20/06/2020 15:33:54
Posted by Keith Miles 2 on 20/06/2020 12:34:03:

Slightly off the specific topic but it seems to me that there are far more complexities associated with EP than IC, as these contributions would tend to confirm!

Not at all. Very simple really, arming plug for most models and arm on the field, foolproof kill switch for small foamies where an arming plug cannot be fitted.

In contrast, I never have to have my hand anywhere near the prop once it is turning.

20/06/2020 15:29:44
Posted by Tim Kearsley on 20/06/2020 13:52:47:

D'ya know, the more I read about Multiplex radio, the more I like it!


The FrSky radios do a similar thing, if you change model it will not start until the throttle is set at 0, and you will get a warning. Also you can pre-set any of the switches or sliders so that it will warn you if they are not in the required start position not change to that model unless you override it or move the switches to the correct positions.

19/06/2020 12:42:08
Posted by Geoff S on 18/06/2020 22:01:15:

I've always used a toggle switch as first, a throttle cut on ic engines (on my Mux3030) and now I'm almost exclusively electric as a throttle disable on my Horus etc. Having read this about using a rotary control (much harder to operate inadvertently) I've just altered one model to use the 6 position rotary switch rather than the toggle. Always have voice warnings, too.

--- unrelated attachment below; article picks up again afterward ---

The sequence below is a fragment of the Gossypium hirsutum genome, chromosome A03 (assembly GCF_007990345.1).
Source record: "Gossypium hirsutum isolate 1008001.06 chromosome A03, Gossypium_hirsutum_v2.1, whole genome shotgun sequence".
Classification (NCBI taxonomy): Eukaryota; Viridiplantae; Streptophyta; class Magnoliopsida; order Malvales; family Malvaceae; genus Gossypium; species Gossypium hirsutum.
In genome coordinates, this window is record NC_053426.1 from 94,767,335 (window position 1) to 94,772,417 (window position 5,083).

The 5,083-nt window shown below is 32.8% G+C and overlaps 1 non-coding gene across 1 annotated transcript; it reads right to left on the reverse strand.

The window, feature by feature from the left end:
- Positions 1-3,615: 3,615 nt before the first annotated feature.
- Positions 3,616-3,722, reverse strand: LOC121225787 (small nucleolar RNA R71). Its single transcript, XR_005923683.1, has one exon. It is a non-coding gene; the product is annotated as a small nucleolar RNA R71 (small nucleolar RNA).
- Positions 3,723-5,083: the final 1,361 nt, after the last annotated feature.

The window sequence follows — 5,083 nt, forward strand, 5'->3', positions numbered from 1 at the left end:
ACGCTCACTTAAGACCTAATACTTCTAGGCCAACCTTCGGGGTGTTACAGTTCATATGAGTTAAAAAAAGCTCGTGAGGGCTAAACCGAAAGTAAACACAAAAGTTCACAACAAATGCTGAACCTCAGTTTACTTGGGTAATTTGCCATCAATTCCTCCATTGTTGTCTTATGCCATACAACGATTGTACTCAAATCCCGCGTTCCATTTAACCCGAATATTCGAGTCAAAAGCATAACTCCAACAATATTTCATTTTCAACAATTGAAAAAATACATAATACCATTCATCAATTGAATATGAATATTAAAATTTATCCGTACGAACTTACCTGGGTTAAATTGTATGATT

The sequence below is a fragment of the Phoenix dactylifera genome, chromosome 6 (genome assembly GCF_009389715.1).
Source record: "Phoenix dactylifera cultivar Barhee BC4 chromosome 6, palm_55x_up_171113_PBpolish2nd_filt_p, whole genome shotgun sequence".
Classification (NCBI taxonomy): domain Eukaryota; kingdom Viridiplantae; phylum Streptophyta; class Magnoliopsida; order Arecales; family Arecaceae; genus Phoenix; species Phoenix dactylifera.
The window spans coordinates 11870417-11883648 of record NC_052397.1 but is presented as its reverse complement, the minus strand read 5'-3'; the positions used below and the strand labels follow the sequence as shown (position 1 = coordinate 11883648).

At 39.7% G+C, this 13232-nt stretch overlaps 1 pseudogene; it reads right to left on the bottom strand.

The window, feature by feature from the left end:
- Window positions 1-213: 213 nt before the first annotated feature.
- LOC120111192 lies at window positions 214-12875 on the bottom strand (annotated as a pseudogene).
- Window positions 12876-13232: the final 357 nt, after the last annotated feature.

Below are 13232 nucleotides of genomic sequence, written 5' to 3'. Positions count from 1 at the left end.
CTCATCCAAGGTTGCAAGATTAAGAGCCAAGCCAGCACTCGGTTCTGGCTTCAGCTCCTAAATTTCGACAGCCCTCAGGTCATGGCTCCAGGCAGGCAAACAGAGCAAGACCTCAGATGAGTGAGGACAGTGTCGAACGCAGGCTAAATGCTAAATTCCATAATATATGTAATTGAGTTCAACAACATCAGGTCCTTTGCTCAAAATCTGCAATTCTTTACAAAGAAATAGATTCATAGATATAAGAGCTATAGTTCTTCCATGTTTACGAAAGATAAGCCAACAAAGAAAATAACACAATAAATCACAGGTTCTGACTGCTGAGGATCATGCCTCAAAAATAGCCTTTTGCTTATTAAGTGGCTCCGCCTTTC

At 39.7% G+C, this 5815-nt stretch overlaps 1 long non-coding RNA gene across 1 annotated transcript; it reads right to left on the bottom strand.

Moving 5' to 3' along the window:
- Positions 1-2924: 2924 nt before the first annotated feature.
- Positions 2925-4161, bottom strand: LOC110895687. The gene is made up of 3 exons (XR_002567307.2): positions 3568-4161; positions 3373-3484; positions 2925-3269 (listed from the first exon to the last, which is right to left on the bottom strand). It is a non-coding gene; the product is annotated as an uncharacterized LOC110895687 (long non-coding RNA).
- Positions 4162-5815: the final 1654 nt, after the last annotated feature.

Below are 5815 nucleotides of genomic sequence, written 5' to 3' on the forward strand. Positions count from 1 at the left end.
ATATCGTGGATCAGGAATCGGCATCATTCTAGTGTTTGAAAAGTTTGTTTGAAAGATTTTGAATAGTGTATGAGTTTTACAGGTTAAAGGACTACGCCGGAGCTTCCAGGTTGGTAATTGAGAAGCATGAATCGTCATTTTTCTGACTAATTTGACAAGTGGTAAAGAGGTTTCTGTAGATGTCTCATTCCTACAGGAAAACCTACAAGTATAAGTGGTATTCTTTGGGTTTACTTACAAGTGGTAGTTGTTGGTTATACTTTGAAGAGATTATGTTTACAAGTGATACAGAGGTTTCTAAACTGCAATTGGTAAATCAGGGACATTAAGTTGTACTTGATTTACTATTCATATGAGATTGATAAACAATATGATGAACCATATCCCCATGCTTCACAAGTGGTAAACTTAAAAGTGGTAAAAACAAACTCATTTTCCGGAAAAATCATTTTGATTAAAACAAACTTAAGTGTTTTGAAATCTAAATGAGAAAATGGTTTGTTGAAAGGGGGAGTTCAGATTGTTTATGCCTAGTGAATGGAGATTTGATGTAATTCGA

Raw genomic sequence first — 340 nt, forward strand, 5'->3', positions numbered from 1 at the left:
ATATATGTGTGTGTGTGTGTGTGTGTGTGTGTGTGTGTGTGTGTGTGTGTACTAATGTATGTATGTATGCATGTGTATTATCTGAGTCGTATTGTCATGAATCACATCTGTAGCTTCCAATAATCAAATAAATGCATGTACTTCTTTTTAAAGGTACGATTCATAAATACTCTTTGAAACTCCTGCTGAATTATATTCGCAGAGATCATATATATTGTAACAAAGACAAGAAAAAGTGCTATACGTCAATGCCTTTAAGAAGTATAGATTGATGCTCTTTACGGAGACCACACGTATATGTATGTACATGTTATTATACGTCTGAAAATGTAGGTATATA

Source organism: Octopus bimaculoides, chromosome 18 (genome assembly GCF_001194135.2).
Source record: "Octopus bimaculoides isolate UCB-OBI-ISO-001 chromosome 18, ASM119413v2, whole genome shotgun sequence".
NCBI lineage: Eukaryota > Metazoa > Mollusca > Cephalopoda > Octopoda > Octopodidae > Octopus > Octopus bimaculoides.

I've not only found a use for the 6 pos switch but freed up a toggle switch for something else


Use one of the foolproof toggle switch systems mentioned earlier. Safer than the 6 position switch, even if it is voice activated, because you could leave that accidentally on and not hear the voice warning if someone nearby starts a noisy IC engine. The toggle switch system requires the switch to be moved a number of times within ,say, 5 seconds, and cannot be enabled or disabled unless the throttle is off. Voice alerts should also be added. Can't accidentally switch it off in flight either.

Thread: Horus RTC battery
18/06/2020 19:06:48
Posted by PatMc on 18/06/2020 15:55:24:

The Horus hadn't corrected overnight or when left on for about 20 minutes in a bedroom this morning. However left it switched on in the garden sun lounge the time & date were correct when checked after about 30 minutes.
Since the Taranis doesn't have GPS I've switched off the RTC adjust option.

I'm now wondering if selecting this option increases the drain on the RTC battery a) when there's no GPS b) when there is GPS.
If the drain is increased in b) it may be best to de-select the option once the clock has been updated.

Which Horus do you have?